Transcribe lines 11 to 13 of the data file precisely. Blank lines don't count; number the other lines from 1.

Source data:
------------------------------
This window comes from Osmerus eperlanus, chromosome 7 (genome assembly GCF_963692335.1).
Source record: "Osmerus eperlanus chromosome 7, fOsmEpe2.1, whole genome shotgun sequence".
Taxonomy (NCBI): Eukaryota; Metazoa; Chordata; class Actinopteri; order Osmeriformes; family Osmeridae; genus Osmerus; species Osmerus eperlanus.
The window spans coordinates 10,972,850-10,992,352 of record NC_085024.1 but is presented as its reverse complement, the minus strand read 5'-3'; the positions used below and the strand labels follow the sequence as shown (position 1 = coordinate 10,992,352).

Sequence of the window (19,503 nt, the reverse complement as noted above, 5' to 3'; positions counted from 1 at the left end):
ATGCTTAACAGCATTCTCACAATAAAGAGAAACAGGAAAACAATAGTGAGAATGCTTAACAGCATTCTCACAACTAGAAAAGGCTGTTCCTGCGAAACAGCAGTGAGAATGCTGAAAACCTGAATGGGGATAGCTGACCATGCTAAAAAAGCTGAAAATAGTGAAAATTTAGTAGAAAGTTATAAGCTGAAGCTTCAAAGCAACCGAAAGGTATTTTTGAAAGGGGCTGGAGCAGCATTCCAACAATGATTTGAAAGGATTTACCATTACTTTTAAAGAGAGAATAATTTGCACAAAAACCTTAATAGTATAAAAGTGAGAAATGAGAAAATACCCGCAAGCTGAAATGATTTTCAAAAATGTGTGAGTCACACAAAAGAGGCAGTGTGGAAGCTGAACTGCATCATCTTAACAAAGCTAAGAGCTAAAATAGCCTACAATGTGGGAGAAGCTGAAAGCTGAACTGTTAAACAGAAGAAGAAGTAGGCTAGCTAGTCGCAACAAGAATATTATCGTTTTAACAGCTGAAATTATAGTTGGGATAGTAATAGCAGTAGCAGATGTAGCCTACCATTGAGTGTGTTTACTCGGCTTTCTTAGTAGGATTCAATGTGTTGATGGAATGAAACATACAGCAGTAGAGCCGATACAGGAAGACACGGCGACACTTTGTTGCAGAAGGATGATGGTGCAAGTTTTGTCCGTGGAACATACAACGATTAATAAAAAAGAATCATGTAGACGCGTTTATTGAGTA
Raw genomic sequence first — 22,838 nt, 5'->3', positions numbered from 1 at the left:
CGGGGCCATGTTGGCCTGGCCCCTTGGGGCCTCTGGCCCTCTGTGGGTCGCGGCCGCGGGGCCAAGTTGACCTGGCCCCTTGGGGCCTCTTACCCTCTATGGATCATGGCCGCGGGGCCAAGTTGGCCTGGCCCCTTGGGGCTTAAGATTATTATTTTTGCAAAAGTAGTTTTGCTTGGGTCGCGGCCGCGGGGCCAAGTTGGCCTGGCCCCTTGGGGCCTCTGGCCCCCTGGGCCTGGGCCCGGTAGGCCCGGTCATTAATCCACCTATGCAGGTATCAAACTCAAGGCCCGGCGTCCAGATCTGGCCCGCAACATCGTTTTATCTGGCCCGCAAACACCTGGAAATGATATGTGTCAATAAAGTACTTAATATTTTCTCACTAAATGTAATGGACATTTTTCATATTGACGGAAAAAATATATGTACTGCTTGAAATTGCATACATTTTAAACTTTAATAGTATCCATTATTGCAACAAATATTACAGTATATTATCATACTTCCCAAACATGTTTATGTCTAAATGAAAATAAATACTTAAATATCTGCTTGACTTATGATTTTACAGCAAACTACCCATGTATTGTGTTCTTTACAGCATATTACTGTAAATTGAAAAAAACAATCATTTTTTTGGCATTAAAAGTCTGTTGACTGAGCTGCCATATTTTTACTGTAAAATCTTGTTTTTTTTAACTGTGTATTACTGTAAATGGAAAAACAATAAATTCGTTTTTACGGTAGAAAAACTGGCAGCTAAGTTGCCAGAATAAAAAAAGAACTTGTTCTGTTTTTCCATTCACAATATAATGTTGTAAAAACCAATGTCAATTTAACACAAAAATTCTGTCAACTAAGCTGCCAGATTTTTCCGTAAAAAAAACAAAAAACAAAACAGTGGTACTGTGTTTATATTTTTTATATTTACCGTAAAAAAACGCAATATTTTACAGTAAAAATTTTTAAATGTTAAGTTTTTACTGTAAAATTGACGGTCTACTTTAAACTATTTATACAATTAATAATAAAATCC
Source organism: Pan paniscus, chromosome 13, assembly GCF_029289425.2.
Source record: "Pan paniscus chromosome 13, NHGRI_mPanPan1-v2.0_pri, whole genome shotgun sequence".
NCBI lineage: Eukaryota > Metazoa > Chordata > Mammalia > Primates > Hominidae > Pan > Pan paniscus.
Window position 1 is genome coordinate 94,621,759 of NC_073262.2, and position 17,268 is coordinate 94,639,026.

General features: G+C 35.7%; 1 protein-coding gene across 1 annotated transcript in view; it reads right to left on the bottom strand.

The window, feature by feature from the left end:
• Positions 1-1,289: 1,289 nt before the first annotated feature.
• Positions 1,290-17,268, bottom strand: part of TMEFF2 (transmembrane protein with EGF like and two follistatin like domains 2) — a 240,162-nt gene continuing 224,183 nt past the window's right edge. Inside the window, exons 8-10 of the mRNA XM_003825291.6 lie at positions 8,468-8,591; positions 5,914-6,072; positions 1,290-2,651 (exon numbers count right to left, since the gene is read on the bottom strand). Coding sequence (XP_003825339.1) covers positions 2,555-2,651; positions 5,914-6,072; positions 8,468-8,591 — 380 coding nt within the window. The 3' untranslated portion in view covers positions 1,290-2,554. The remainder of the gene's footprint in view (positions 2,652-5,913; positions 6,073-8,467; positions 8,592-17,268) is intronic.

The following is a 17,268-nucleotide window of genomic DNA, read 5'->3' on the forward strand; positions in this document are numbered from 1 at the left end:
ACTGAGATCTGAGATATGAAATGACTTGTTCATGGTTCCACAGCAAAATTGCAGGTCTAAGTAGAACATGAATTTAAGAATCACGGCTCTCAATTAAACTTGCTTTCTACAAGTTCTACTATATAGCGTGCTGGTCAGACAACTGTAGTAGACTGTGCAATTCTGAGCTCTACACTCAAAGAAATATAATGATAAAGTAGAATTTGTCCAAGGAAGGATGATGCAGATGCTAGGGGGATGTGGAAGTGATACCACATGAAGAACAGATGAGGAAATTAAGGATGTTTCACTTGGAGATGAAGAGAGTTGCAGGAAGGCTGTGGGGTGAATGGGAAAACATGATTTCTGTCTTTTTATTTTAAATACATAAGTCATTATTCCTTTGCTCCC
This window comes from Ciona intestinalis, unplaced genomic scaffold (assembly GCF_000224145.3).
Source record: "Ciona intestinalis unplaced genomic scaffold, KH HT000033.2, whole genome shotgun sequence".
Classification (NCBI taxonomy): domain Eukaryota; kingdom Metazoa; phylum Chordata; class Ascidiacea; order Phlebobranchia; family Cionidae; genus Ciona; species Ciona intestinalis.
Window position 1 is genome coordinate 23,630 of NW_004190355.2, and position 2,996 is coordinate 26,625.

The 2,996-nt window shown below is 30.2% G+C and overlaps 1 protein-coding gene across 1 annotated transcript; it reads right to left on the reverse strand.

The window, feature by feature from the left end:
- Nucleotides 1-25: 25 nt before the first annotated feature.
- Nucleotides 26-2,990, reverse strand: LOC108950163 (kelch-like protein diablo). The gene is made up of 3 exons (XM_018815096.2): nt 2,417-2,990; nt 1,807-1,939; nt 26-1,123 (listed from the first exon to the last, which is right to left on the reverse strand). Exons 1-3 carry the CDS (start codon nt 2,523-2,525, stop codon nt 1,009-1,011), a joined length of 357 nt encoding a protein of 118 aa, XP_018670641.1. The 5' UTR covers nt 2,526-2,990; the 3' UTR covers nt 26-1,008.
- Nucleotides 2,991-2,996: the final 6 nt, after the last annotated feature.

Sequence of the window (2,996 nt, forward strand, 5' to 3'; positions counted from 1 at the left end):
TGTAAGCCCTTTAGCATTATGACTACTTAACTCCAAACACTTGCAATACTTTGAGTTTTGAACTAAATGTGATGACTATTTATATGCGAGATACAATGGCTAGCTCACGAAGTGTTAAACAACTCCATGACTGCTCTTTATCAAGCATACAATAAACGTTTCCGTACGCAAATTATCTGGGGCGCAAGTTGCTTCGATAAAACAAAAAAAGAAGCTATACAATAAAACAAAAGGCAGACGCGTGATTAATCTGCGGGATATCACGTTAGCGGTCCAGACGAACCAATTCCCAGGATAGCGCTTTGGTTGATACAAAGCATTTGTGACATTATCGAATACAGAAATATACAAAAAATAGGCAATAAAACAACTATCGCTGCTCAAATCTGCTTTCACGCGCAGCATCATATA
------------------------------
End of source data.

NCBI lineage: Eukaryota > Metazoa > Chordata > Mammalia > Primates > Hominidae > Pan > Pan paniscus.
Window position 1 is genome coordinate 94,621,759 of NC_073262.2, and position 17,268 is coordinate 94,639,026.

General features: G+C 35.7%; 1 protein-coding gene across 1 annotated transcript in view; it reads right to left on the bottom strand.